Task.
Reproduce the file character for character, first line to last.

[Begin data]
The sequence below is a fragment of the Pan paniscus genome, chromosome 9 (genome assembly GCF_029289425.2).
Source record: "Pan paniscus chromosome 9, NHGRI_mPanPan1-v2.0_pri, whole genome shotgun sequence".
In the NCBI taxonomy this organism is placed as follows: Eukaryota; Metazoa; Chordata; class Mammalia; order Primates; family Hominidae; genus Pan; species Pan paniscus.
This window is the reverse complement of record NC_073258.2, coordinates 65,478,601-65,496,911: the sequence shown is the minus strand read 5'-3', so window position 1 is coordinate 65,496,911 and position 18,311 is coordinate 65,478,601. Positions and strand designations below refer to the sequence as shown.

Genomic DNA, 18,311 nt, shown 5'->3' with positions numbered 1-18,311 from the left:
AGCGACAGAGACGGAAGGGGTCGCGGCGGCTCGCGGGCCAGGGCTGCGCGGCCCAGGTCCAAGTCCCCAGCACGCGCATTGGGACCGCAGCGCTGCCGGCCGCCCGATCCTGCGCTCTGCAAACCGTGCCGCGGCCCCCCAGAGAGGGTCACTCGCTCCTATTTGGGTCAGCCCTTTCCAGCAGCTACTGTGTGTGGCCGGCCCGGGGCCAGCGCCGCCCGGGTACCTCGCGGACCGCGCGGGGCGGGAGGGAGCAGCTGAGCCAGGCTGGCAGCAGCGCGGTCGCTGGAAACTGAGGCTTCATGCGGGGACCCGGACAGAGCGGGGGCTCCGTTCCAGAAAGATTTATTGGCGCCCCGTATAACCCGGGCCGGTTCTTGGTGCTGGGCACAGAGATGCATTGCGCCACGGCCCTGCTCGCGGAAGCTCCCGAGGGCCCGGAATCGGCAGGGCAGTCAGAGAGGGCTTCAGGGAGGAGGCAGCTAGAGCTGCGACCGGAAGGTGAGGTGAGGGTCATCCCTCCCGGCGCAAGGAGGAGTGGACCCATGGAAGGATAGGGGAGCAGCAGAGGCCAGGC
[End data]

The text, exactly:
The sequence below is a fragment of the Pan paniscus genome, chromosome 9 (genome assembly GCF_029289425.2).
Source record: "Pan paniscus chromosome 9, NHGRI_mPanPan1-v2.0_pri, whole genome shotgun sequence".
In the NCBI taxonomy this organism is placed as follows: Eukaryota; Metazoa; Chordata; class Mammalia; order Primates; family Hominidae; genus Pan; species Pan paniscus.
This window is the reverse complement of record NC_073258.2, coordinates 65,478,601-65,496,911: the sequence shown is the minus strand read 5'-3', so window position 1 is coordinate 65,496,911 and position 18,311 is coordinate 65,478,601. Positions and strand designations below refer to the sequence as shown.

Genomic DNA, 18,311 nt, shown 5'->3' with positions numbered 1-18,311 from the left:
AGCGACAGAGACGGAAGGGGTCGCGGCGGCTCGCGGGCCAGGGCTGCGCGGCCCAGGTCCAAGTCCCCAGCACGCGCATTGGGACCGCAGCGCTGCCGGCCGCCCGATCCTGCGCTCTGCAAACCGTGCCGCGGCCCCCCAGAGAGGGTCACTCGCTCCTATTTGGGTCAGCCCTTTCCAGCAGCTACTGTGTGTGGCCGGCCCGGGGCCAGCGCCGCCCGGGTACCTCGCGGACCGCGCGGGGCGGGAGGGAGCAGCTGAGCCAGGCTGGCAGCAGCGCGGTCGCTGGAAACTGAGGCTTCATGCGGGGACCCGGACAGAGCGGGGGCTCCGTTCCAGAAAGATTTATTGGCGCCCCGTATAACCCGGGCCGGTTCTTGGTGCTGGGCACAGAGATGCATTGCGCCACGGCCCTGCTCGCGGAAGCTCCCGAGGGCCCGGAATCGGCAGGGCAGTCAGAGAGGGCTTCAGGGAGGAGGCAGCTAGAGCTGCGACCGGAAGGTGAGGTGAGGGTCATCCCTCCCGGCGCAAGGAGGAGTGGACCCATGGAAGGATAGGGGAGCAGCAGAGGCCAGGC